Prime Minister David Cameron wants U.K. lawmakers to vote on whether to renew the country’s nuclear-weapons system on July 18, ordering a parliamentary ballot that may heighten divisions in the main opposition Labour Party.
Cameron, who promised to step down by September after losing a referendum over whether the U.K. should remain in the European Union, said the vote was needed for military planners and companies to start work on the investments needed to replace the nation’s ageing fleet of nuclear submarines.
“It is a manifesto pledge to have a fully-fledged deterrent, a replacement for the four submarines,” Cameron told reporters on Saturday in Warsaw, where he’s attending a NATO summit. “We need certainty about it so that the investment decisions can go ahead.”
Labour leader Jeremy Corbyn, who faces a revolt among his lawmakers after the Brexit vote, is a long-standing opponent of nuclear weapons. Most members of the Labour parliamentary party want to renew the deterrent, known as Trident.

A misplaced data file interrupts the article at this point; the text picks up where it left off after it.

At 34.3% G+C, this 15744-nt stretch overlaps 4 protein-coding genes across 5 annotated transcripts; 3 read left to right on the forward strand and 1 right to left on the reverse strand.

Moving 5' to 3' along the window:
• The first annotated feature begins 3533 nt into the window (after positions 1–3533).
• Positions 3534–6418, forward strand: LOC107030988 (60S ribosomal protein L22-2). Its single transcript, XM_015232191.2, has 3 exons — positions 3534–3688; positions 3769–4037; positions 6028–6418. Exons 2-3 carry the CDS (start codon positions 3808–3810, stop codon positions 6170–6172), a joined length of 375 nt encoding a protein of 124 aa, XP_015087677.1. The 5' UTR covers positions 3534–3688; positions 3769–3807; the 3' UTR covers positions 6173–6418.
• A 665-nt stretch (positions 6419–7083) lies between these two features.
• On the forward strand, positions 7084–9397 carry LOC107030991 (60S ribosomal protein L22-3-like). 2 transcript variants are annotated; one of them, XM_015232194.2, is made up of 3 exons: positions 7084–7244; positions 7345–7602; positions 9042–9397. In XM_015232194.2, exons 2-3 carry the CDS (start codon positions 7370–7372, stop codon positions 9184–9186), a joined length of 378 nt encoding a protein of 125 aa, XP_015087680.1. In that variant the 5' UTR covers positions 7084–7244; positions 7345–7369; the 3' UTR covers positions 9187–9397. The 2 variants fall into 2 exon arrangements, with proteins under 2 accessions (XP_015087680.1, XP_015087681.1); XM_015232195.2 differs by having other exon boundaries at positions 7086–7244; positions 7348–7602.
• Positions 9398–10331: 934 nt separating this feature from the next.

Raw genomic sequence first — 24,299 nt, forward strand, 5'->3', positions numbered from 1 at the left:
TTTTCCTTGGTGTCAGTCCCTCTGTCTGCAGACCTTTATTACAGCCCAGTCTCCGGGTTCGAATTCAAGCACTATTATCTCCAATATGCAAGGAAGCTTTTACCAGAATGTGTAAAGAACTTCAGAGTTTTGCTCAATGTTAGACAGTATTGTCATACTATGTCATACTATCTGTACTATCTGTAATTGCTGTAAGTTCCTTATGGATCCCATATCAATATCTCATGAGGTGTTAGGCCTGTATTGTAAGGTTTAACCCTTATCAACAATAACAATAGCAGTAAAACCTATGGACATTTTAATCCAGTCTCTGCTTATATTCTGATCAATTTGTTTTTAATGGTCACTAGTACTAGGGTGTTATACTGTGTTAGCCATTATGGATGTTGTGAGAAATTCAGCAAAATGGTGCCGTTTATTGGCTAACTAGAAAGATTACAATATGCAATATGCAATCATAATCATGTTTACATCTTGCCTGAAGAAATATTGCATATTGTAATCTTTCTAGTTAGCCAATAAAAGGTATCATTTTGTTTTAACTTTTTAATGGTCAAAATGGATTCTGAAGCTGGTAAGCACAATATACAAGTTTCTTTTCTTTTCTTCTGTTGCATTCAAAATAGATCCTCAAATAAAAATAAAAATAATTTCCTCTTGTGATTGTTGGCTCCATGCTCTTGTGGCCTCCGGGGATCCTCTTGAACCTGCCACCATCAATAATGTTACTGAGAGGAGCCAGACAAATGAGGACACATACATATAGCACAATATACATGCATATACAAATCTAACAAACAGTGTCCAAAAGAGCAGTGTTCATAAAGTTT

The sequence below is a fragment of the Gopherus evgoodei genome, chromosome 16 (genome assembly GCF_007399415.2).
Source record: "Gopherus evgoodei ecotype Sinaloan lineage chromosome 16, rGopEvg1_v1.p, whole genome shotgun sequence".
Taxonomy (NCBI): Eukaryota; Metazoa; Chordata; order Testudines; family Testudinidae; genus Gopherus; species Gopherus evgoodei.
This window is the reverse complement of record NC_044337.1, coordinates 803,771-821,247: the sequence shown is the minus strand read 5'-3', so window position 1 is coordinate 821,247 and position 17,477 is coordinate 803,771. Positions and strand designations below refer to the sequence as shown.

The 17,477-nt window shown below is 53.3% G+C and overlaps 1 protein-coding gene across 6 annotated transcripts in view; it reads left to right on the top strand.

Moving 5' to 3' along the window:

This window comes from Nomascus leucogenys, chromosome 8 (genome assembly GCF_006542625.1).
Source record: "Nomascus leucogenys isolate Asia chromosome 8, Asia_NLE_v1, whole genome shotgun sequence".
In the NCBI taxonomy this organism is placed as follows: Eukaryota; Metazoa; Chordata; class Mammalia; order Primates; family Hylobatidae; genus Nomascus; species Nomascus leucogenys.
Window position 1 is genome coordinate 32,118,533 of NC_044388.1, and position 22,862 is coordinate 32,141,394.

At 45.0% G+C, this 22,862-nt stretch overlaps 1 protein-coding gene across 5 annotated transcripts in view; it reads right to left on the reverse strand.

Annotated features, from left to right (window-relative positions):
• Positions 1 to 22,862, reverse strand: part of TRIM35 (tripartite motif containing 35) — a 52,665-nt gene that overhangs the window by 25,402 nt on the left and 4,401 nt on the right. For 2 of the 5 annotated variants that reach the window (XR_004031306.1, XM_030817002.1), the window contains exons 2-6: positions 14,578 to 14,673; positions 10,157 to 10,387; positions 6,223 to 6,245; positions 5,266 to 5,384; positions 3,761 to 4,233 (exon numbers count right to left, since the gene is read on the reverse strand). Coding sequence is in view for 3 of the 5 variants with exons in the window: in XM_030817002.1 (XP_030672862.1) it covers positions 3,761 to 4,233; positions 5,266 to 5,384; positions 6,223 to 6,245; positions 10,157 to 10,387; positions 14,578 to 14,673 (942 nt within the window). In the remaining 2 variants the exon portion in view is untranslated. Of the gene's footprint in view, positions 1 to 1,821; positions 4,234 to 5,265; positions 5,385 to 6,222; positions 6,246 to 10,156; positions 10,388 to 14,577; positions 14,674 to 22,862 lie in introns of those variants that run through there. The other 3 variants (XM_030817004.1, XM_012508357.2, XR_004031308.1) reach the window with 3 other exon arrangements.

Cameron sidestepped a question about whether he was trying to exploit divisions in Labour. He said there was no need to wait until after his own party chose his successor, because the Conservatives support Trident’s renewal.
“I do not believe that nuclear weapons actually enhance security: I support the nuclear non-proliferation treaty -- which we are signed up to -- which is trying to bring together collective disarmament,” Corbyn told Sky News, according to the Press Association. “Those are the views that I will be putting forward.”